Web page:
Off the heels of developing my Full Fourteen workout, I gradually condensed this to 12 exercises, one set a-piece. Each major muscle group works as a primary mover in at least one exercise.
When you track strength training workouts in Garmin Connect, it shows a heat-map of muscle groups worked. Any muscle not worked is gray. Any muscle working as a primary mover is red, and any muscle working as a secondary mover is yellow.
When I do this workout, every muscle group turns red. When I first posted the Garmin heat-maps of these workouts on social media, I’d claim in jest that I had put on a Red Swolework Suit. Eventually, I just called this workout the Red Swolework Suit.
The Red Swolework Suit is 12 exercises, each 1 set of 8 reps, at a suitably challenging weight when applicable. If trying any of these exercises for the first time, I’d recommend wasting a workout sampling unknown exercises at different weights until you find a weight heavy enough to be challenging but do-able for 8-12 reps. You don’t want to finish the 8th rep with shaking arms and not able to do another rep. If you need numbers, I’d say aim for 60% of your 1-rep max to start. You can always increase the weight next time if an exercise turns out way too easy.
Also, when using weight, I use dumbbells or machines. You can use a barbell if that’s what you have or prefer. Also, there’s a million diagrams of most of these exercises, so if you’re not sure what I’m talking about below then just web search the listed exercise for diagrams and instructions.
The Exercises, in rough order:
- Overhead Squat with weight
- Farmer’s Walk
- Bench Press with weight (flat, incline, decline, up to you)
- Russian Twist with weight
- Reverse Grip Lat Pulldown (e.g. like a chin up; you could also just do Chin-Ups instead if you’re able and prefer them)
- Seated Cable Row (or Chest Supported Bench Row)
- Triceps Extension (either with weight, or a cable machine)
- Adductor Extensions (on machine, or standing with support, or Sumo Squats with weight)
- Abductor Extensions (on machine, or standing with support, or Lying Clam Shell)
- Levator Scapulae Neck Stretch
While ideally I’d prefer to do these exercises in this order (bigger/heavier compound exercises first, lighter/isolated work later), I also work out in public gyms, and equipment availability often affects the order in which I do them.
An example: For a while I worked out in a busy gym where benches and back machines were so hard to come by that I always started with the bench press and the pulldowns/rows, to make sure I got them in before that equipment got taken. The burpees and deadlifts/farmer work came later as open floor space was easier to come by. Some may criticize doing these exercises “out of order” from how we’re taught to do them, but as mentioned above I only do one set each, at far from a max weight. This in part helps mitigate any injury risks from doing them “out of order”.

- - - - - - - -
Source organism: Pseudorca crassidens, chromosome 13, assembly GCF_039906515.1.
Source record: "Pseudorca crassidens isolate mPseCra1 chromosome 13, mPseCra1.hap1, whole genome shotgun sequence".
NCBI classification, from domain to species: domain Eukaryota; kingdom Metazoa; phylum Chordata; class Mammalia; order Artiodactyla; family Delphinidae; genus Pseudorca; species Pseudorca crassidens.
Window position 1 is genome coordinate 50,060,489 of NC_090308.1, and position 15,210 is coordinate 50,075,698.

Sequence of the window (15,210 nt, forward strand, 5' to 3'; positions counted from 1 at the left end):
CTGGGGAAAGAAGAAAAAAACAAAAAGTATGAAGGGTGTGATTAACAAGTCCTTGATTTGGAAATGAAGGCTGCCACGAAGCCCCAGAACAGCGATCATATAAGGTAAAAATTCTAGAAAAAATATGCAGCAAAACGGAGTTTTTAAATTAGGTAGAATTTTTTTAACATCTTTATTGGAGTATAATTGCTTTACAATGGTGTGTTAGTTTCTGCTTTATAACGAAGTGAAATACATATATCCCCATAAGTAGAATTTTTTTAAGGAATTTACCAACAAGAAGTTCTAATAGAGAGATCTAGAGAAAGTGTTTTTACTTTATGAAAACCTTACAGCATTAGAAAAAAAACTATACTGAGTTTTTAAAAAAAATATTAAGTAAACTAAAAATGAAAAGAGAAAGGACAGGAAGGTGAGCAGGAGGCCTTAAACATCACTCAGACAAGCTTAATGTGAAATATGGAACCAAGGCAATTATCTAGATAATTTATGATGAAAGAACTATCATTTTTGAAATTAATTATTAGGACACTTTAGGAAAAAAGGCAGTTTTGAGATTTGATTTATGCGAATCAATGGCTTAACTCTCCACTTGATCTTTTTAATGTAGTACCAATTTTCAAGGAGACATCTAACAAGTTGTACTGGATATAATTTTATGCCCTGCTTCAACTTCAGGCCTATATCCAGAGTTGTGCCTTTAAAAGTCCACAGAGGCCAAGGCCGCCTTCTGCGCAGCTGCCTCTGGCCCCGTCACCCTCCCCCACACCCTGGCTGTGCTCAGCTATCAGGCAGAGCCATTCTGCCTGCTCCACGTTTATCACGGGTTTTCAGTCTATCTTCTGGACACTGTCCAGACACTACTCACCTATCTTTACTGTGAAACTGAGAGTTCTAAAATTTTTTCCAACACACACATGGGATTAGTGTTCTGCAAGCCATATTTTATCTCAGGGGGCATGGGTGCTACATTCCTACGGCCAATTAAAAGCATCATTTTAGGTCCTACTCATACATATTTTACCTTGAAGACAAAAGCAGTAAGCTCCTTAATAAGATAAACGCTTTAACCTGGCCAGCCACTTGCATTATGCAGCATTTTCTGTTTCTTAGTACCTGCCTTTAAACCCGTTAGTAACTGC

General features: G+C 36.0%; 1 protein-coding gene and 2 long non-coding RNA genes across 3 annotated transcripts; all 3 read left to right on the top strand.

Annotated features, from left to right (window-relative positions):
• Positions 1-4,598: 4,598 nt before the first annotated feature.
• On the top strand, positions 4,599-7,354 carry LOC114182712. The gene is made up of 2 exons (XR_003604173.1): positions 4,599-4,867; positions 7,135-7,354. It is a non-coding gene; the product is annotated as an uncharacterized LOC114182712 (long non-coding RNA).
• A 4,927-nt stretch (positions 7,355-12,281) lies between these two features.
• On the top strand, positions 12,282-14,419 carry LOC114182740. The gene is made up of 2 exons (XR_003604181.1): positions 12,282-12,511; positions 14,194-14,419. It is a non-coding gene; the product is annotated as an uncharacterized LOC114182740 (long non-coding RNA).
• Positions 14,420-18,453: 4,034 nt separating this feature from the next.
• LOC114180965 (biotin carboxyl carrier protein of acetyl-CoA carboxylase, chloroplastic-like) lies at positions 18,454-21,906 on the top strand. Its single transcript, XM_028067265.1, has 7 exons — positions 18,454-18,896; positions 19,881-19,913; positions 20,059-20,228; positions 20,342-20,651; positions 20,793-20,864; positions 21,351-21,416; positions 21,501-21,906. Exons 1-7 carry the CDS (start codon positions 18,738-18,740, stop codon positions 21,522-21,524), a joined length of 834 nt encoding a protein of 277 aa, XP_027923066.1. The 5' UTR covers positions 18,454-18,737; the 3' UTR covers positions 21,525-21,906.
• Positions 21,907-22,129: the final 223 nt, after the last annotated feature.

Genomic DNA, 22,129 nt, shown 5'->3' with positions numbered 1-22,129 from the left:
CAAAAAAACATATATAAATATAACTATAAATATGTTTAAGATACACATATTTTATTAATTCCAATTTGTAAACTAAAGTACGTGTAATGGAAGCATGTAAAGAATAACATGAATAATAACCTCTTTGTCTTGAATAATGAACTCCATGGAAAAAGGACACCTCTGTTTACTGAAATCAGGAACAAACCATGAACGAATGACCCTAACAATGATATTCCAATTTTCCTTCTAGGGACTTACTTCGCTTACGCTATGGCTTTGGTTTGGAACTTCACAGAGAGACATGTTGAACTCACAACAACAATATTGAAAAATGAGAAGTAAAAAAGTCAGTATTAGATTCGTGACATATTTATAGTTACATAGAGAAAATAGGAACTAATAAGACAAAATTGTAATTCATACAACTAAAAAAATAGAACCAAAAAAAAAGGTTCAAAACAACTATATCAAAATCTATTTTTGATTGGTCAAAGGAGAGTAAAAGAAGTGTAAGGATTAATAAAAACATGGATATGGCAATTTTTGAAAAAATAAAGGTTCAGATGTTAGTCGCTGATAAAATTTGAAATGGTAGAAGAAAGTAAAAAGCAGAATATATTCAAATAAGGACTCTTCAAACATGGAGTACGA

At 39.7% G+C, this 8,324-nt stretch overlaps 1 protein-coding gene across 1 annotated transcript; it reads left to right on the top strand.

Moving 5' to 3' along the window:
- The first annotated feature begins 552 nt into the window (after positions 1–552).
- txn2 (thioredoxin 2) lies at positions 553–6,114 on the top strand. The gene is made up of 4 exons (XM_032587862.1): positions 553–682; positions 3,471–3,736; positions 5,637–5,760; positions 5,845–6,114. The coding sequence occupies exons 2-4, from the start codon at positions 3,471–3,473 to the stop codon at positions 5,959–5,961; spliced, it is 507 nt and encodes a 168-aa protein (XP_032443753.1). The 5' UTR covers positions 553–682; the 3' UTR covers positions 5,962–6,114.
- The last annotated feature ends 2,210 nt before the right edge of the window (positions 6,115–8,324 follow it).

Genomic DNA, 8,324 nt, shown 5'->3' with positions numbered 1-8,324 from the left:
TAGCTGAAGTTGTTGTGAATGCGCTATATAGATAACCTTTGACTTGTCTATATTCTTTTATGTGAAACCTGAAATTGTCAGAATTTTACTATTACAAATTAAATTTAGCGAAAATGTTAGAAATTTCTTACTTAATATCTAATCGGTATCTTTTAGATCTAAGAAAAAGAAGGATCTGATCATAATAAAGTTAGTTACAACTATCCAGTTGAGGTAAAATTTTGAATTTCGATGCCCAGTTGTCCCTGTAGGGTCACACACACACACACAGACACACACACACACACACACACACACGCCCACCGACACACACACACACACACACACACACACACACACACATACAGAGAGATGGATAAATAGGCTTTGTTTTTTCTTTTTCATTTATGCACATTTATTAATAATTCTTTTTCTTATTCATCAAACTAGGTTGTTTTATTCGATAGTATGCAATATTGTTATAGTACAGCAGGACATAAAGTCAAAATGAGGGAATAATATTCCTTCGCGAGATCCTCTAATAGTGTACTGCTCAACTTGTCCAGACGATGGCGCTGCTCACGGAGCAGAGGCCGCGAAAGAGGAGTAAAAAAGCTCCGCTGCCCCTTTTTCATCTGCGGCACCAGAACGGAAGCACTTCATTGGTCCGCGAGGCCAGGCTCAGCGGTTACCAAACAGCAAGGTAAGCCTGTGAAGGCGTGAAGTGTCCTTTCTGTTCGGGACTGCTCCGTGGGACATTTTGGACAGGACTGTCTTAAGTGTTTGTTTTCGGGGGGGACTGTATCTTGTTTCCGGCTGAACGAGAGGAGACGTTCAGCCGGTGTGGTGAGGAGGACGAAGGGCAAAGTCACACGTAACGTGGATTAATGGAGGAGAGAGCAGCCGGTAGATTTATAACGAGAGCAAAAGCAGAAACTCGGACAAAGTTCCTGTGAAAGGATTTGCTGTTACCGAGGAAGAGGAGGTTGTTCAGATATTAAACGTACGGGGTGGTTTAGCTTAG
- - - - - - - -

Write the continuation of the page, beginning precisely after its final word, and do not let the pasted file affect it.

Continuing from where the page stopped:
Astute strength trainers will also notice some redundancy, e.g. burpees and bench presses both working chest as the primary mover, pulldowns and row both working back, deadlifts and farmer’s walk both working hip flexor complex and thighs/glutes. While you or I could eliminate one of those exercises in each pair, I’m mindful outside of the Garmin heat-map that they work the respective muscle group in different ways.
For example, the row works the rhomboids and other muscles in the back in a way the pulldown does not, while the pulldown works the lats and traps in a way the row does not. Also, the Farmer’s Walk is actually there because the wrists are a primary mover, stabilizing the heavy weight as you walk with it. You could avoid the bench press as the burpee (among many other muscles) works the chest during the plank, but not only does the bench press work the pecs with heavy weight, but doing an incline or decline press will work those muscles differently.
Also, I include the burpee and overhead squat specifically because they not only utilize muscle groups throughout the entire body, but because they require balanced whole body strength and plyometric coordination, important components of fitness that most strength training approaches neglect, ignore, or inefficiently address.
The overhead squat in particular, an exercise I found through Dan John’s writing, is basically impossible to cheat. It will expose any weak links throughout your entire body. While John does the squat with the barbell, I do them using dumbbells in a neutral/hammer grip. In fact, starting out you may want to do the overhead squat with no weight, or with trivially light weight, to get used to the range of motion. Athletes are often surprised at how initially hard the overhead squat is, and no matter how much weight guys can squat John himself never recommends overhead squatting more than the amount of your bodyweight. Basically, my core and lower body strength has dramatically improved ever since I started regularly doing the overhead squat, so I recommend adopting it.
(Also, personally, I do my own developed floor exercises for adductors and abductors, but they’re a bit complex to explain and I’m not currently in a place to demonstrate with pictures. That will have to come another time. The exercises I recommended above work fine.)
So, this is the Red Swolework Suit. Done once or twice a week, you can guarantee that every major muscle group will be stressed/trained as a primary mover, which will help best maintain your whole body fitness.